Tip of the Day – 9/15/15 Palytoxin Part 2




Coral fragging can be an arduous and time consuming endeavor without the proper tools. It also can also be a dangerous process without proper eye and hand protection (see palytoxin article). It can be a pain to drag all of the pieces out when you want to do some fragging, but it is well worth your time to have the proper gear and protection!

Protection,specifically skin and eye, is an absolute must if you are going to be working with Zoa and Paly corals. These innocent looking corals produce a dangerous vascoconstrictor known as Palytoxin. Palytoxin is a natural compound that is produced by several marine species and can be found in many more species due to a process known as biomagnification. The problem with this toxin is that it destroys the Ion gradient that is essential for most cells and if left unchecked it will spread and affect every cell in the body, in many cases causing death. Because symptoms vary depending on exposure, many symptoms are often attributed to other ailments. Common early signs of palytoxin exposure include chest pain, breathing difficulties, tachycardia and unstable blood pressure.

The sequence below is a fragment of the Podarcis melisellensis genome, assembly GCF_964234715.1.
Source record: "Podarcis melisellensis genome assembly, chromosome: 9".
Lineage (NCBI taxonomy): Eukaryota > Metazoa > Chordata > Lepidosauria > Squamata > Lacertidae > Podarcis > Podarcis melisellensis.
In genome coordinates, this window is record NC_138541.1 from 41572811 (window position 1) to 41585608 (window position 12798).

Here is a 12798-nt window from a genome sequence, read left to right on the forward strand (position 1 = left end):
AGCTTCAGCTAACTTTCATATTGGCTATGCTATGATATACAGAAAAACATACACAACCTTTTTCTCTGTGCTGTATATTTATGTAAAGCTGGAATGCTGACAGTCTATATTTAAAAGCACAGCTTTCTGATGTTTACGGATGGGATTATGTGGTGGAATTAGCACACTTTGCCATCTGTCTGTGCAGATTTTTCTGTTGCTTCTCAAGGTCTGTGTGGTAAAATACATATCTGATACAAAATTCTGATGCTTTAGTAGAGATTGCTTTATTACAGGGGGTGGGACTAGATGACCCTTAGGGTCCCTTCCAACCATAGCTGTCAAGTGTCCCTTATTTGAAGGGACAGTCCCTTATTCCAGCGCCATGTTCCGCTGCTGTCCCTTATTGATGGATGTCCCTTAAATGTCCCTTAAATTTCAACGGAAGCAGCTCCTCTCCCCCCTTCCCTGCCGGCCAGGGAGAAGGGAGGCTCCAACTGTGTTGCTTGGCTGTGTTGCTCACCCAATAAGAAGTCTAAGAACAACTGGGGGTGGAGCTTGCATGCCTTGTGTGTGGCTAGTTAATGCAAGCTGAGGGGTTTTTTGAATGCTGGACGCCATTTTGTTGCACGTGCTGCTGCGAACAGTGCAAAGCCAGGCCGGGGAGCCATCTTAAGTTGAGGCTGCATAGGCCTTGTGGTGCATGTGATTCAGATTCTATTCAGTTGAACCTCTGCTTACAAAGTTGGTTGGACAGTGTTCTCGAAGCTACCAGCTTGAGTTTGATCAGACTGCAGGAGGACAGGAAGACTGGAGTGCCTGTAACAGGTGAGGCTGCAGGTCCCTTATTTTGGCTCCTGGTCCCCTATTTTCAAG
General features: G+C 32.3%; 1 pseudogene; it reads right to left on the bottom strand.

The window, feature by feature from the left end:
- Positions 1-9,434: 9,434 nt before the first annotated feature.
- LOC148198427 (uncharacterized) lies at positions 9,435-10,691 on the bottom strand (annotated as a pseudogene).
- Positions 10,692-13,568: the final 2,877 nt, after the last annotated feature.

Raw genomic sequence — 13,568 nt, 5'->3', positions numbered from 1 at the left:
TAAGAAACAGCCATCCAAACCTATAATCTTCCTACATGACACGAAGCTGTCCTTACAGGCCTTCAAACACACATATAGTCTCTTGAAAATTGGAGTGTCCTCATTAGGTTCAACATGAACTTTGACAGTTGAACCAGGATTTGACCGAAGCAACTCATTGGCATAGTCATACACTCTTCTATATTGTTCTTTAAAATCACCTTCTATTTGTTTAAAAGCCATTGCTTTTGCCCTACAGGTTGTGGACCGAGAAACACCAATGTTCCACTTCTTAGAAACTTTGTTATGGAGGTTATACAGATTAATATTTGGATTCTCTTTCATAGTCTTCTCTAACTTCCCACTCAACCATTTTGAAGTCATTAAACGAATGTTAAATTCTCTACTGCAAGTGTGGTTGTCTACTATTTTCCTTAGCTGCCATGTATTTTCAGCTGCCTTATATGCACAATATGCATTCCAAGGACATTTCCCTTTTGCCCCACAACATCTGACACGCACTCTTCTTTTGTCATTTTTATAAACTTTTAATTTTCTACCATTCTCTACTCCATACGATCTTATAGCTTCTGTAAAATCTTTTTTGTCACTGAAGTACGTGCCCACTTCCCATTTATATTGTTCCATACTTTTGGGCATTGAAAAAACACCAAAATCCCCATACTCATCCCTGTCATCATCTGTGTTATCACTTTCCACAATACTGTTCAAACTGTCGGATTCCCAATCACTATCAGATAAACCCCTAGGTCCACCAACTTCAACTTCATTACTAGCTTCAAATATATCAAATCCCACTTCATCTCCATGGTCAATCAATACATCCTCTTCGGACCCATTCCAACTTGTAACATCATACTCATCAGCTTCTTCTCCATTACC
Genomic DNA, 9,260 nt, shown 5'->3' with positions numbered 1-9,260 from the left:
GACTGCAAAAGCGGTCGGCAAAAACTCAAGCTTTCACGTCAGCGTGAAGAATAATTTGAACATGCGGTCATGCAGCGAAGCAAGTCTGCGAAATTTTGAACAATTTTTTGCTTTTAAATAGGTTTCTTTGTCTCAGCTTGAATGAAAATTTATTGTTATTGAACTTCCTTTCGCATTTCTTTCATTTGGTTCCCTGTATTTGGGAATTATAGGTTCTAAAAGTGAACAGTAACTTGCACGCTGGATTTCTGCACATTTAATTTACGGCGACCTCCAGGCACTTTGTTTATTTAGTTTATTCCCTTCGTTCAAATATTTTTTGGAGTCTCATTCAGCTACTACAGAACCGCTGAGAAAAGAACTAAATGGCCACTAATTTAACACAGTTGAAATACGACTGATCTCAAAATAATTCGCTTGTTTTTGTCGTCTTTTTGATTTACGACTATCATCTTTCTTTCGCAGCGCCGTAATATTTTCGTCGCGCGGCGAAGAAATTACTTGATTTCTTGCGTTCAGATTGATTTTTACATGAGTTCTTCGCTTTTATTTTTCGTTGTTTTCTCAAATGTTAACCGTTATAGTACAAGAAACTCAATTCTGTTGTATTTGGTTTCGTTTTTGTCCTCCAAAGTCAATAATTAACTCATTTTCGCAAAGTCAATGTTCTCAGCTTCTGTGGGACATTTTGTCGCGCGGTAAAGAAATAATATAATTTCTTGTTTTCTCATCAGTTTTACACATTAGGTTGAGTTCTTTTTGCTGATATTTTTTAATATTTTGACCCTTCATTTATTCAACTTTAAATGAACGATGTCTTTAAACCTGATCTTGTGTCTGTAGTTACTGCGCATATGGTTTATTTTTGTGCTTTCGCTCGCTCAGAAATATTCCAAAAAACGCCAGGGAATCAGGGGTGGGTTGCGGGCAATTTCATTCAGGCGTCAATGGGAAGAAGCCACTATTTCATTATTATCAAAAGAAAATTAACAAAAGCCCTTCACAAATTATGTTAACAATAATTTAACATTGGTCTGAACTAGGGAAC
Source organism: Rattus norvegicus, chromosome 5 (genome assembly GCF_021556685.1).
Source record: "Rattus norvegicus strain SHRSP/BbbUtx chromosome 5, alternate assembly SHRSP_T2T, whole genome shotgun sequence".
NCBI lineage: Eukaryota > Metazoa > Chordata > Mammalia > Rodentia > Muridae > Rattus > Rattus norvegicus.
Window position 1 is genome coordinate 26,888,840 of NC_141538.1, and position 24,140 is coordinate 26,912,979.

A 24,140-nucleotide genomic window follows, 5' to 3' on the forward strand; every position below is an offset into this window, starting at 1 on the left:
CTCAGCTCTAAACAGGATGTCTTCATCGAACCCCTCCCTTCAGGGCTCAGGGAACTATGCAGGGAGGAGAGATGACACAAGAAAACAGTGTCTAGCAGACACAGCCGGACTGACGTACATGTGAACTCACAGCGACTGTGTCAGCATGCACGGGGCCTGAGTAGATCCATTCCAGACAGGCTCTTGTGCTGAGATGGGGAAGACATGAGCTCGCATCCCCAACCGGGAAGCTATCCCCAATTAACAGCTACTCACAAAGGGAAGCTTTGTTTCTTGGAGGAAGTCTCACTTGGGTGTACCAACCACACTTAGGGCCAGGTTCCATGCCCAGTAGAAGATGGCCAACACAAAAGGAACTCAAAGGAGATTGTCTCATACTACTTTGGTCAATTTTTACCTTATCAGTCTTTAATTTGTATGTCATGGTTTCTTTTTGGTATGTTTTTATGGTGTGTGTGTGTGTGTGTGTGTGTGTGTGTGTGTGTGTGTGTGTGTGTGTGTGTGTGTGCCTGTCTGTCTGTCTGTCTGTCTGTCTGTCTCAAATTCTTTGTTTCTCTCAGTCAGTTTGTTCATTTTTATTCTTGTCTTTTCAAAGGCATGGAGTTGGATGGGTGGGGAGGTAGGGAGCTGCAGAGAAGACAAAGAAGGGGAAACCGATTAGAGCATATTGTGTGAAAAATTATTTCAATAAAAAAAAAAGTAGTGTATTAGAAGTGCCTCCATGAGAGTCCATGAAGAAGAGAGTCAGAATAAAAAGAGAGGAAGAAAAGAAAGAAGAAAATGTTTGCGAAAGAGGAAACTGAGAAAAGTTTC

In 2005, enormous blooms of the algae ovatoxin-a, a derivative of palytoxin,  were produced by the Mediterranean tropical dinoflagellate Ostreopsis ovata. The algae bloom drifted into the coastal waters of Genoa, Italy and unbeknownst to the locals, began to cause illnesses. Hundreds of locals and tourist started reporting symptoms of high fevers, coughing and wheezing, some so severely that they required hospitalization. Eventually scientist traced the unexplained illness to the algae bloom and were able to fix the problem.

So what does an algae bloom in Italy in the mid 2000s have to do with you and your fragging endovors? If an algae bloom in a large span of water can cause mass illnesses, imagine what would happen to you if you just happened to receive a direct sting from one of your Zoa and Paly friends. Corals are wonderful, but not worth your life. Put on your gloves and protect your eyes EVERY TIME, even if you are just going to handle your Zoa or Play for a few minutes.



About Author

Scott Groseclose is the owner of AquaNerd, Aquarium Specialty, Aqua Specialty Wholesale, BioTek Marine, & The Carolina Reef Experience. He has a degree in Biology from St. Andrews University and he has been a passionate reef keeper since 1988.